On the surface, Tyler Alexander’s numbers after two starts are fairly impressive. The 2.25 ERA is great, while a 4.80 FIP indicates some regression will come. Neither measure is particularly stable after just 12 innings, but they offer a reasonable assessment of what Alexander has accomplished so far. His 11.4 percent strikeout rate is a bit concerning, but also a product of a small sample of innings — Alexander has faced just 44 major league hitters so far.
In short, it’s far too early to deliver a definitive assessment of Alexander’s performance, and how it affects his future. One might surmise he could be a decent back-end starter if everything clicks, but that was the scouting report on him going all the way back to the 2015 MLB draft, when the Tigers took him with their second round pick out of TCU.
But if Alexander were to continue as he has through his first two starts, he will eventually run into trouble. Not only is the strikeout rate a concern, but opponents have hit him rather hard through his first 12 innings of work. His average exit velocity of 92.5 miles per hour is the 11th-highest in baseball among pitchers with at least 30 batted balls put in play against them this year. The Toronto Blue Jays hit rockets all over Comerica Park last week, but largely came away empty against the 25-year-old southpaw.
Fortunately for Alexander,
Safeco Field T-Mobile Park also offers spacious dimensions for his outfielders to roam. It hasn’t been quite as stingy to hitters in recent years, but it can still swallow up a would-be homer or two.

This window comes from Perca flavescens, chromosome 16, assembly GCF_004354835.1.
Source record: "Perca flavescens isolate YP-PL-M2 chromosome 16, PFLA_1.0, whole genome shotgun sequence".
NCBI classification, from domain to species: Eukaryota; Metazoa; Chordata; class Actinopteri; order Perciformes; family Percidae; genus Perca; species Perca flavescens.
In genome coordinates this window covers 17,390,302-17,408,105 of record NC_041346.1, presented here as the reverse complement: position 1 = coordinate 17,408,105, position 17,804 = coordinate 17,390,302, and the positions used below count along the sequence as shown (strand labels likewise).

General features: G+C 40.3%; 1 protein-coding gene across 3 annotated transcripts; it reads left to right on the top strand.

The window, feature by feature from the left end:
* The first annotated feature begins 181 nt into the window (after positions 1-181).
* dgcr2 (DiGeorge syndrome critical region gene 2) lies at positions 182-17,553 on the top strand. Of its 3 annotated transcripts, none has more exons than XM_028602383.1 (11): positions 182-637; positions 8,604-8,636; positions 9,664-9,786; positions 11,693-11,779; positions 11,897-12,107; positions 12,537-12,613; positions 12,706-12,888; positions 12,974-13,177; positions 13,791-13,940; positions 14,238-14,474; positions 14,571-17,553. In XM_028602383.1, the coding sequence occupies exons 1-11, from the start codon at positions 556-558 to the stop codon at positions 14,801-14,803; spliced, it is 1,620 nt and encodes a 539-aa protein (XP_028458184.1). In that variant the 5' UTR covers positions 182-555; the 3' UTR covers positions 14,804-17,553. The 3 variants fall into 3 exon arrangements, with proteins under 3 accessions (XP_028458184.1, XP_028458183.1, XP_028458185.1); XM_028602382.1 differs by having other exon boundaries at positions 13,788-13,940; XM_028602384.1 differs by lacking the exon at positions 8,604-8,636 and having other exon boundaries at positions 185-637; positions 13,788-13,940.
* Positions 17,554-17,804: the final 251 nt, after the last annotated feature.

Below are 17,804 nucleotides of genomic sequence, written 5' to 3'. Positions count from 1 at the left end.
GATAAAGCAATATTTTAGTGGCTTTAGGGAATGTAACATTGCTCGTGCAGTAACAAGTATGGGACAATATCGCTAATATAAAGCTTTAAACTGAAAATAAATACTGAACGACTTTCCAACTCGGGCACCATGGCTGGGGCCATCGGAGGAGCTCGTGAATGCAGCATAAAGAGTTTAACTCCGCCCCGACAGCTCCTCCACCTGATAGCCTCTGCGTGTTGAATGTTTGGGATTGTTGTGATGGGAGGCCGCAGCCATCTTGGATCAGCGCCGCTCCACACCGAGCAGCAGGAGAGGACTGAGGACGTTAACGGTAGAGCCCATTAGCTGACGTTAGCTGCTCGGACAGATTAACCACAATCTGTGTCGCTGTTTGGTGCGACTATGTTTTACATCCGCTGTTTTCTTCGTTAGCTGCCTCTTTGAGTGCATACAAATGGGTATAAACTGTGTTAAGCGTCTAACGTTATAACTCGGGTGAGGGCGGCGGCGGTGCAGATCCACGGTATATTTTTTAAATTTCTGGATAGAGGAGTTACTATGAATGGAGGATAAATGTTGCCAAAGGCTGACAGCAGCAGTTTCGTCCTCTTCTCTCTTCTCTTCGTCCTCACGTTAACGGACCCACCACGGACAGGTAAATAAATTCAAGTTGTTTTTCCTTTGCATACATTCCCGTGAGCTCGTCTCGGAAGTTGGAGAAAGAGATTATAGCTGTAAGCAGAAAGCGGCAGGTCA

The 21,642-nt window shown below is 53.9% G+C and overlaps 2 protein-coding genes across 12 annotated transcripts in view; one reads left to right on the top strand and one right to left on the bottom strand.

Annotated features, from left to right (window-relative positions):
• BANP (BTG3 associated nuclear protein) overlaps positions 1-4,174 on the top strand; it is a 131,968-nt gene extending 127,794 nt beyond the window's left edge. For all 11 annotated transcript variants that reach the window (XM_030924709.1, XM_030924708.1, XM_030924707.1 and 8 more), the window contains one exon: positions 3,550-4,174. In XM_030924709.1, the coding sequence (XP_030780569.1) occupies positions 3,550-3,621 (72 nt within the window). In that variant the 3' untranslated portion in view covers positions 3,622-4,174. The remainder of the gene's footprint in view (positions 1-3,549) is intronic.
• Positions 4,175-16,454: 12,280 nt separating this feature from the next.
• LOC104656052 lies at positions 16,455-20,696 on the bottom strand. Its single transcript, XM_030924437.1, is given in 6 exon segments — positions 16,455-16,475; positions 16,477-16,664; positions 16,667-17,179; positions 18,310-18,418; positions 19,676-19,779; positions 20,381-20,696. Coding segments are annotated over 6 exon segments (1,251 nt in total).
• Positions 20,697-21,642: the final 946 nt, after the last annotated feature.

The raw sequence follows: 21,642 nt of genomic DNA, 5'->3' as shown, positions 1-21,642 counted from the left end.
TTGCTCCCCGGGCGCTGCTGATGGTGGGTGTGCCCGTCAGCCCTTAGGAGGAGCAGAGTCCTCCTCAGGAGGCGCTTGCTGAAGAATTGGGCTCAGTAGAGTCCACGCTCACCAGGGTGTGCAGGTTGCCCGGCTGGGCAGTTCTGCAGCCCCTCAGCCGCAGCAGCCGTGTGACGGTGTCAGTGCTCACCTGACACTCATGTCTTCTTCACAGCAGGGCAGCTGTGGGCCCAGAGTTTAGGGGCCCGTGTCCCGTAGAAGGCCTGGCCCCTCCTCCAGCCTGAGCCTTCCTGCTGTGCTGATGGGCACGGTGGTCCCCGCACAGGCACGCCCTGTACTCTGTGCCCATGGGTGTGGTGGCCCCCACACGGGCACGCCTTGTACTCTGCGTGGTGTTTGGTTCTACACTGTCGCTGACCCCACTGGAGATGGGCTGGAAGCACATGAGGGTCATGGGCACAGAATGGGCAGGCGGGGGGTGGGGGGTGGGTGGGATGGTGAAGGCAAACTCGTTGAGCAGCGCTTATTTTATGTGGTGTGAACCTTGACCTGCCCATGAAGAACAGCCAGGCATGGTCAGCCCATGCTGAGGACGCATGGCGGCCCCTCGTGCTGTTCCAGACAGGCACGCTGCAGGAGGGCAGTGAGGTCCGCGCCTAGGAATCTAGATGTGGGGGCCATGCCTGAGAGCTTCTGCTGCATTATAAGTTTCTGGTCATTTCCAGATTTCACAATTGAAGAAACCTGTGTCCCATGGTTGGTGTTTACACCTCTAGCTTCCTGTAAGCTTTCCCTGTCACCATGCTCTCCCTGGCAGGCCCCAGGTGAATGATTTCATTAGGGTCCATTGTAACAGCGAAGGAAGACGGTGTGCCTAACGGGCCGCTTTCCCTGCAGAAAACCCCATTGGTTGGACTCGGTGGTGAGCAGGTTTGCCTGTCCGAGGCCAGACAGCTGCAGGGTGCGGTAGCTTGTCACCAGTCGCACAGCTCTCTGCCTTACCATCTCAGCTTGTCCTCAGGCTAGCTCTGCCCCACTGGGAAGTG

But hopefully Alexander adjusts and doesn’t need the extra leg room in this one.
Detroit Tigers (30-69) at Seattle Mariners (44-63)
Time/Place: 4:10 p.m., T-Mobile Park
SB Nation site: Lookout Landing
Media: Fox Sports Detroit, fuboTV, MLB.TV, Tigers Radio Network
Pitching Matchup: LHP Tyler Alexander (0-0, 2.25 ERA) vs. LHP Marco Gonzales (11-8, 4.37 ERA)
Game 101 Pitching Matchup
Marco Gonzales has had a weird season. He started out hot, winning his first five decisions while posting a 2.80 ERA in seven starts through March and April. May brought five consecutive losses, his offense giving him just 12 total runs in six starts a big reason why. He dropped a sixth straight to open June, then rattled off four wins in a row. Since then, he has alternated wins and losses in his last four starts. With 19 decisions in his 22 starts, he is the anti-Jose Quintana.
Oddly, there isn’t much to explain why Gonzales has been so inconsistent. Home runs haven’t been a problem for him the way they have with many other pitchers this year. His strikeout rate dwindles in losses, perhaps more so than the average player. He hasn’t dealt with any significant injuries, and his pitch usage has largely stayed consistent throughout the year. Even his splits, though present (more on those below) are a bit muted. There seems to be little rhyme or reason to Gonzales’ ups and downs, other than the normal inconsistencies of your average mid-rotation starter.
That 5.16 xFIP doesn’t look great, though.
Key matchup: Tigers offense vs. scoring runs
It’s a bit tedious to highlight the same matchup day in and day out, but the Tigers’ awful offense leaves us little choice. There was reason to believe Yusei Kikuchi would be able to hold them in check on Friday — we noted that he had been rather good against teams outside his division — but those same splits don’t exist for Gonzales. In fact, he has been a bit better against his AL West foes, but has struggled against the likes of the Twins, Cubs, and Brewers. A few rough outings have marred his numbers at home, and he has been a bit worse in the second half of the season thus far.
Those types of splits haven’t necessarily mattered against this Tigers lineup, though. Here’s hoping they show up in this one.
Alexander picks up his first career win.